The impressive scale and powerful rendering of this bathing female figure dates from the period during the latter half of the 1880s when the full maturity of Degas' draughtsmanship is in full evidence. The model's pose seems naturally observed, as if caught in mid-movement. While there is a realistic sense of physical strain, Degas has carefully balanced her limbs in a classical contrapposto. The contours have been rendered with a dramatic clarity born of absolute technical mastery.
Degas first treated the female bather as a subject in a series of monotypes done early in that decade, as part of a larger group showing intimate scenes of nude women in interiors (see lot 10). These innovative monotypes took the place of pencil or charcoal studies; the artist normally reworked one of the pair of impressions he pulled from the plate to create a fully finished pastel. Degas soon began to develop this subject in more ambitious terms, and moved beyond the small formats to which the monotype plates were limited by executing larger studies and creating finished pastel compositions. Gary Tinterow has noted that "the experience of seeing Manet's nudes in a large scale may well have prompted Degas to move his scènes intimes out of the monotype format and onto large boards" (in Degas, exh. cat., The Metropolitan Museum of Art, 1988, p. 368).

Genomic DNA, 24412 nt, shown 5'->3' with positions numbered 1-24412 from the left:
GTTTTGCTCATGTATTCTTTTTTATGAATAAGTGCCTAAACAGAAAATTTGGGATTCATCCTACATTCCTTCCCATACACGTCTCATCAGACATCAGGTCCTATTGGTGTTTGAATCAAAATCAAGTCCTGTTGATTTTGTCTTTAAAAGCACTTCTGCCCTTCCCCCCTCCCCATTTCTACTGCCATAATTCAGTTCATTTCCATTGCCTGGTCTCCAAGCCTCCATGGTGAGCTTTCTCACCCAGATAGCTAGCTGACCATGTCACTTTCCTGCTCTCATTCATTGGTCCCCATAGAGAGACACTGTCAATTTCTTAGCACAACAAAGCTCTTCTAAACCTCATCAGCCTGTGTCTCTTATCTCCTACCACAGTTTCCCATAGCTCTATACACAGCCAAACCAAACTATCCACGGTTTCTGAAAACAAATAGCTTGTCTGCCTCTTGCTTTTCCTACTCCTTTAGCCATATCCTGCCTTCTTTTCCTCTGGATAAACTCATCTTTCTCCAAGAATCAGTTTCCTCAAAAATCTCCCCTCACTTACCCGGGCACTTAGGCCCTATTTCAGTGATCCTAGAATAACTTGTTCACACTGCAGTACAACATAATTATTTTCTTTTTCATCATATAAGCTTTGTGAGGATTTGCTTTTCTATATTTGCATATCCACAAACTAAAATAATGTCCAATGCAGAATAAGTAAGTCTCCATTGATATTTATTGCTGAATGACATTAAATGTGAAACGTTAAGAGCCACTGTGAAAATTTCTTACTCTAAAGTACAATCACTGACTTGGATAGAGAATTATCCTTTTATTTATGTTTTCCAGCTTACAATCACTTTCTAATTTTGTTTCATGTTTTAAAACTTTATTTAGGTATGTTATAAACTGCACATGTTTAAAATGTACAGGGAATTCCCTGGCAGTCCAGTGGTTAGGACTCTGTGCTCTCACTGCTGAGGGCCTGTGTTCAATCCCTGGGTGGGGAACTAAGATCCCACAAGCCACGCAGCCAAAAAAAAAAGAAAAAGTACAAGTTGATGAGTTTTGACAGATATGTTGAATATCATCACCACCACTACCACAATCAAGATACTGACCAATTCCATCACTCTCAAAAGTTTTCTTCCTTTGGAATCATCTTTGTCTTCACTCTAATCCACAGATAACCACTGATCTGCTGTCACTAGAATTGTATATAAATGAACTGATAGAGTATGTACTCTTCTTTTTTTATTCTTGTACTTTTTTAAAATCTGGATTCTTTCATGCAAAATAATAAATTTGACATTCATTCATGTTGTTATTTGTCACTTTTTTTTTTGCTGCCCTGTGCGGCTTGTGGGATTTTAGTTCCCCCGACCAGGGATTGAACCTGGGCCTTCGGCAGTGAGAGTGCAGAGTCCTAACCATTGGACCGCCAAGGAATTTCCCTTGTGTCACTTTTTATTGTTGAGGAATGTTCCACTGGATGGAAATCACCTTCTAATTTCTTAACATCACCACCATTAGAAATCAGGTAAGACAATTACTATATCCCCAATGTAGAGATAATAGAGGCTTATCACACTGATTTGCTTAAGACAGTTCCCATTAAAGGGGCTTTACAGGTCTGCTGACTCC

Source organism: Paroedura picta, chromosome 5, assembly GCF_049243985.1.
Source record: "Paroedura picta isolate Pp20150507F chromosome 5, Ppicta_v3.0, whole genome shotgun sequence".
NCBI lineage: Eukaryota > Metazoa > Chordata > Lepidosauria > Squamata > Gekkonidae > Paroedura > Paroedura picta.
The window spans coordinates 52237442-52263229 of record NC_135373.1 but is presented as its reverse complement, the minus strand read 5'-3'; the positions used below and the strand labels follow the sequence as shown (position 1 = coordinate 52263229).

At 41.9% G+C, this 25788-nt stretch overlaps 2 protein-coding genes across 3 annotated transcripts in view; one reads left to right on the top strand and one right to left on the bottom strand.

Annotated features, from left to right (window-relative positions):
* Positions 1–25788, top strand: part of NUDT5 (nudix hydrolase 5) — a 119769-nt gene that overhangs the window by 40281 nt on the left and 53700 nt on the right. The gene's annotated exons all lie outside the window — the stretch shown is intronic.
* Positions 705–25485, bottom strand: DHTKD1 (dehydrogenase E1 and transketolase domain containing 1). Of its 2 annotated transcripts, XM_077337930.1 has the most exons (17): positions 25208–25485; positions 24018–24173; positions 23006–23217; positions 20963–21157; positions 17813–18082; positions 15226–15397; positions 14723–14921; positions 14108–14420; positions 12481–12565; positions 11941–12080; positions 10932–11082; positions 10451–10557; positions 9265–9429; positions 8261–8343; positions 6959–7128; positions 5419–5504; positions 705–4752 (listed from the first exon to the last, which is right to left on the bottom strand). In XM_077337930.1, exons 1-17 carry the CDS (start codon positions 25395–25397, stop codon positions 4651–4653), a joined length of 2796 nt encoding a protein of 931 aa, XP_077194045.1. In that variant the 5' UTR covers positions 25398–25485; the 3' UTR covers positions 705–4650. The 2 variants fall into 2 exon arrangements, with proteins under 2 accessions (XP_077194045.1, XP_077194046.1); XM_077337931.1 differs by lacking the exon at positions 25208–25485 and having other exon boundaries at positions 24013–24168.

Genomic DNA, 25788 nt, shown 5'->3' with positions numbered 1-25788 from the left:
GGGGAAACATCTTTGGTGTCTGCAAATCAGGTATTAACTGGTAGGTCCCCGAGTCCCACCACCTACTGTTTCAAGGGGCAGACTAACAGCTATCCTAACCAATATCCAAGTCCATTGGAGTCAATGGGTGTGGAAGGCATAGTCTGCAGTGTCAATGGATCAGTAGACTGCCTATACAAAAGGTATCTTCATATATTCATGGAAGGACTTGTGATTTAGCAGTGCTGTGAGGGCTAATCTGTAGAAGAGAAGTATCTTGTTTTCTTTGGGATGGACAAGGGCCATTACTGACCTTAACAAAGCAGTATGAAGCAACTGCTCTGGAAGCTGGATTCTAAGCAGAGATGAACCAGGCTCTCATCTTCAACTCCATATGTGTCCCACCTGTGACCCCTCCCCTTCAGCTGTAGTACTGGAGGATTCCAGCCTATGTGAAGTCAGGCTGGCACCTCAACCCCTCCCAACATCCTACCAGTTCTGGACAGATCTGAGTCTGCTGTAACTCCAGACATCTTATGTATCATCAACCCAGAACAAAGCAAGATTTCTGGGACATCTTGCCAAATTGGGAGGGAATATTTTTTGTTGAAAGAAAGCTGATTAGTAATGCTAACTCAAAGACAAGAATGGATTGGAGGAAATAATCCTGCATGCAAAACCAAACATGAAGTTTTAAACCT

By the late 1880s, Degas had largely dispensed with the use of pencils, Conté crayon, black chalk, and pen and black ink for drawing, and turned to charcoal almost exclusively. He also began to work in series, in which he based inter-related clusters of works on a single pose, varying elements from one version to the next.
Degas employed tracing and counterproofing (the production of a secondary image, seen in reverse, by placing a drawing against a dampened sheet in a press) to develop these sequences of variations on a theme. Early stages of the pose used in the present drawing may be seen in two quickly executed charcoal studies (Atelier Degas; third sale, lots 207 and 244). The present drawing appears to be the definitive study for the pastel, Le bain, femme s'épongeant le dos, ascribed to the same date (Lemoisne no. 915). The contours of the figure in the pastel may have been traced from this study--the figures are about the same size, even if the overall sheet size of the pastel is somewhat smaller due to cropping. At some stage in the making of the pastel, Degas made a counterproof of it (Atelier Degas; third sale, lot 372).
By collating the use of charcoal and pastel in this serial manner, Degas achieved, in Tinterow's words, "the fusion of color with drawing." He went on to state, "In the bathers, he pushed his interests of mid-decade to new extremes, as if unfettered by any consideration other than the exigencies of pictorial construction. His figures are now models posing frankly in the studio, not women seen 'through the keyhole' washing in their homes. Any suggestion of anecdote or humor is gone, replaced by a more profound exploration of the expressive properties of form, line, color and feeling" (op. cit., p. 369).